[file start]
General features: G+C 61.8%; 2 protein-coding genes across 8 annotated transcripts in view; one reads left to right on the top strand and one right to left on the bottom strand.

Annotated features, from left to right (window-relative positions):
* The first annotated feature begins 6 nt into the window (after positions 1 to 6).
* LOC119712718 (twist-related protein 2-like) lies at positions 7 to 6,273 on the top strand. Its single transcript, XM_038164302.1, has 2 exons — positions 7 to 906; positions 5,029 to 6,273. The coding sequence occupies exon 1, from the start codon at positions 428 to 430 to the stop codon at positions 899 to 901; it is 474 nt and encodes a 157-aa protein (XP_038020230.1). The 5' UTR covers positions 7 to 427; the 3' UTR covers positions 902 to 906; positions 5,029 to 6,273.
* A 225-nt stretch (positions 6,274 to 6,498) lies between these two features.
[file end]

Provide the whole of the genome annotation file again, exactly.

General features: G+C 61.8%; 2 protein-coding genes across 8 annotated transcripts in view; one reads left to right on the top strand and one right to left on the bottom strand.

Annotated features, from left to right (window-relative positions):
* The first annotated feature begins 6 nt into the window (after positions 1 to 6).
* LOC119712718 (twist-related protein 2-like) lies at positions 7 to 6,273 on the top strand. Its single transcript, XM_038164302.1, has 2 exons — positions 7 to 906; positions 5,029 to 6,273. The coding sequence occupies exon 1, from the start codon at positions 428 to 430 to the stop codon at positions 899 to 901; it is 474 nt and encodes a 157-aa protein (XP_038020230.1). The 5' UTR covers positions 7 to 427; the 3' UTR covers positions 902 to 906; positions 5,029 to 6,273.
* A 225-nt stretch (positions 6,274 to 6,498) lies between these two features.